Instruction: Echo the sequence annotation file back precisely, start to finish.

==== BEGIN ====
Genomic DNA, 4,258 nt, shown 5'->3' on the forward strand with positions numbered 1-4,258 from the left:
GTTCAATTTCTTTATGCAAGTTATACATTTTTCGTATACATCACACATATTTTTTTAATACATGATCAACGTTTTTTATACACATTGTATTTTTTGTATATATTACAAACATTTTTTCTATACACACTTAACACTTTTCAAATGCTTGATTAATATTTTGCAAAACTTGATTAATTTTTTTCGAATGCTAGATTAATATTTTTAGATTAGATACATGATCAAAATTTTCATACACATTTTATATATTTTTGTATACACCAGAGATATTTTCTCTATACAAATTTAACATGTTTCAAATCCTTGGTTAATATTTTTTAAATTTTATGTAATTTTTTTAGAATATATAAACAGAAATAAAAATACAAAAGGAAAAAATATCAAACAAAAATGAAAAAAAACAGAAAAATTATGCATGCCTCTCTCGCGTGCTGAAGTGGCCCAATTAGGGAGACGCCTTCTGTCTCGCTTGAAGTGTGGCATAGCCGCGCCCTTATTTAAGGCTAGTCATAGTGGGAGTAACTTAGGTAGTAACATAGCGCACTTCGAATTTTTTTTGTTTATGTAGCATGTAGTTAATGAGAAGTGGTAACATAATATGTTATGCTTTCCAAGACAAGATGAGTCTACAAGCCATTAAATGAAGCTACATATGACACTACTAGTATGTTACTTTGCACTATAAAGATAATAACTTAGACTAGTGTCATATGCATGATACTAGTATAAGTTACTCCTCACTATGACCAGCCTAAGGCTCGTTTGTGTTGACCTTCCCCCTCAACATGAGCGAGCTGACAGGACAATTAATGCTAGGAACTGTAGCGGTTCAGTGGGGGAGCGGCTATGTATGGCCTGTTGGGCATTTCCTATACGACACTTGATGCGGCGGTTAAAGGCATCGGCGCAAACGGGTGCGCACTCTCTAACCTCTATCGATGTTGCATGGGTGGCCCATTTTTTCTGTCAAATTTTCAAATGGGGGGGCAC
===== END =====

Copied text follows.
Genomic DNA, 4,258 nt, shown 5'->3' on the forward strand with positions numbered 1-4,258 from the left:
GTTCAATTTCTTTATGCAAGTTATACATTTTTCGTATACATCACACATATTTTTTTAATACATGATCAACGTTTTTTATACACATTGTATTTTTTGTATATATTACAAACATTTTTTCTATACACACTTAACACTTTTCAAATGCTTGATTAATATTTTGCAAAACTTGATTAATTTTTTTCGAATGCTAGATTAATATTTTTAGATTAGATACATGATCAAAATTTTCATACACATTTTATATATTTTTGTATACACCAGAGATATTTTCTCTATACAAATTTAACATGTTTCAAATCCTTGGTTAATATTTTTTAAATTTTATGTAATTTTTTTAGAATATATAAACAGAAATAAAAATACAAAAGGAAAAAATATCAAACAAAAATGAAAAAAAACAGAAAAATTATGCATGCCTCTCTCGCGTGCTGAAGTGGCCCAATTAGGGAGACGCCTTCTGTCTCGCTTGAAGTGTGGCATAGCCGCGCCCTTATTTAAGGCTAGTCATAGTGGGAGTAACTTAGGTAGTAACATAGCGCACTTCGAATTTTTTTTGTTTATGTAGCATGTAGTTAATGAGAAGTGGTAACATAATATGTTATGCTTTCCAAGACAAGATGAGTCTACAAGCCATTAAATGAAGCTACATATGACACTACTAGTATGTTACTTTGCACTATAAAGATAATAACTTAGACTAGTGTCATATGCATGATACTAGTATAAGTTACTCCTCACTATGACCAGCCTAAGGCTCGTTTGTGTTGACCTTCCCCCTCAACATGAGCGAGCTGACAGGACAATTAATGCTAGGAACTGTAGCGGTTCAGTGGGGGAGCGGCTATGTATGGCCTGTTGGGCATTTCCTATACGACACTTGATGCGGCGGTTAAAGGCATCGGCGCAAACGGGTGCGCACTCTCTAACCTCTATCGATGTTGCATGGGTGGCCCATTTTTTCTGTCAAATTTTCAAATGGGGGGGCAC